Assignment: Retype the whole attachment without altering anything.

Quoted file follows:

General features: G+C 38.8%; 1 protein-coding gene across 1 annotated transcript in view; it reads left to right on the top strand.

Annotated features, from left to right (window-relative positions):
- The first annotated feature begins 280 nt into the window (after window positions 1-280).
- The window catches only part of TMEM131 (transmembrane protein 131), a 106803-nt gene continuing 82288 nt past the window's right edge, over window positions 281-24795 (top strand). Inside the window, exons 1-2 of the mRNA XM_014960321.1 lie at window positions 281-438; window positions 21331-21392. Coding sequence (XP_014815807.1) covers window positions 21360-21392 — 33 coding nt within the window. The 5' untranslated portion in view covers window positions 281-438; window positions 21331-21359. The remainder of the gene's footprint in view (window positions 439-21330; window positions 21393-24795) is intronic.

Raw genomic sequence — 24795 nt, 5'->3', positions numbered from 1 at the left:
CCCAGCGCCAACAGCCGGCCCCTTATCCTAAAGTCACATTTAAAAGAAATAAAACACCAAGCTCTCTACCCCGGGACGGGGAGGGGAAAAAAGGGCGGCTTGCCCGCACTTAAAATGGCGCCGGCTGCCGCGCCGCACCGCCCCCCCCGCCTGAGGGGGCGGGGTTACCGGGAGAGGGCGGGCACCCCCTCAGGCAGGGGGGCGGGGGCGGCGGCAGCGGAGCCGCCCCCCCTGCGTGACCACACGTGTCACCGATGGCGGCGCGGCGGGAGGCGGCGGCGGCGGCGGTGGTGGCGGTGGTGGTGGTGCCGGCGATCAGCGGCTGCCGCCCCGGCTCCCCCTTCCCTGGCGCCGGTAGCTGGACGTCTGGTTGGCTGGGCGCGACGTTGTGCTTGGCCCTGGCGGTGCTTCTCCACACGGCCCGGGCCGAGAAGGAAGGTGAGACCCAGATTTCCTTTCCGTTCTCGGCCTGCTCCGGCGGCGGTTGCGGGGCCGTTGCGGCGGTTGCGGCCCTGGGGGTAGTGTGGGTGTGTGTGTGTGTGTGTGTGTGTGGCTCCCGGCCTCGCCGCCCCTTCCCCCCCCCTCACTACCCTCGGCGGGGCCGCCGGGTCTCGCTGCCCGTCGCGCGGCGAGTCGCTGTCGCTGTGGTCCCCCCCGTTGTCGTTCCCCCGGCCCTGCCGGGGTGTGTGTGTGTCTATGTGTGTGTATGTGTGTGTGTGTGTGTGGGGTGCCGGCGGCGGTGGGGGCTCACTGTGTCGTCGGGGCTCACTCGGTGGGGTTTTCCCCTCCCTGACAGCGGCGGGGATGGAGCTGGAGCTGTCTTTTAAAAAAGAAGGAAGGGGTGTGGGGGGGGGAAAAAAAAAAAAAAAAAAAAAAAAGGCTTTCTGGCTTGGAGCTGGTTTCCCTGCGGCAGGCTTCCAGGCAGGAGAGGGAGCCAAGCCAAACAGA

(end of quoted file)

General features: G+C 38.8%; 1 protein-coding gene across 1 annotated transcript in view; it reads left to right on the top strand.

Annotated features, from left to right (window-relative positions):
- The first annotated feature begins 280 nt into the window (after window positions 1-280).
- The window catches only part of TMEM131 (transmembrane protein 131), a 106803-nt gene continuing 82288 nt past the window's right edge, over window positions 281-24795 (top strand). Inside the window, exons 1-2 of the mRNA XM_014960321.1 lie at window positions 281-438; window positions 21331-21392. Coding sequence (XP_014815807.1) covers window positions 21360-21392 — 33 coding nt within the window. The 5' untranslated portion in view covers window positions 281-438; window positions 21331-21359. The remainder of the gene's footprint in view (window positions 439-21330; window positions 21393-24795) is intronic.

Raw genomic sequence — 24795 nt, 5'->3', positions numbered from 1 at the left:
CCCAGCGCCAACAGCCGGCCCCTTATCCTAAAGTCACATTTAAAAGAAATAAAACACCAAGCTCTCTACCCCGGGACGGGGAGGGGAAAAAAGGGCGGCTTGCCCGCACTTAAAATGGCGCCGGCTGCCGCGCCGCACCGCCCCCCCCGCCTGAGGGGGCGGGGTTACCGGGAGAGGGCGGGCACCCCCTCAGGCAGGGGGGCGGGGGCGGCGGCAGCGGAGCCGCCCCCCCTGCGTGACCACACGTGTCACCGATGGCGGCGCGGCGGGAGGCGGCGGCGGCGGCGGTGGTGGCGGTGGTGGTGGTGCCGGCGATCAGCGGCTGCCGCCCCGGCTCCCCCTTCCCTGGCGCCGGTAGCTGGACGTCTGGTTGGCTGGGCGCGACGTTGTGCTTGGCCCTGGCGGTGCTTCTCCACACGGCCCGGGCCGAGAAGGAAGGTGAGACCCAGATTTCCTTTCCGTTCTCGGCCTGCTCCGGCGGCGGTTGCGGGGCCGTTGCGGCGGTTGCGGCCCTGGGGGTAGTGTGGGTGTGTGTGTGTGTGTGTGTGTGTGGCTCCCGGCCTCGCCGCCCCTTCCCCCCCCCTCACTACCCTCGGCGGGGCCGCCGGGTCTCGCTGCCCGTCGCGCGGCGAGTCGCTGTCGCTGTGGTCCCCCCCGTTGTCGTTCCCCCGGCCCTGCCGGGGTGTGTGTGTGTCTATGTGTGTGTATGTGTGTGTGTGTGTGTGGGGTGCCGGCGGCGGTGGGGGCTCACTGTGTCGTCGGGGCTCACTCGGTGGGGTTTTCCCCTCCCTGACAGCGGCGGGGATGGAGCTGGAGCTGTCTTTTAAAAAAGAAGGAAGGGGTGTGGGGGGGGGAAAAAAAAAAAAAAAAAAAAAAAAGGCTTTCTGGCTTGGAGCTGGTTTCCCTGCGGCAGGCTTCCAGGCAGGAGAGGGAGCCAAGCCAAACAGA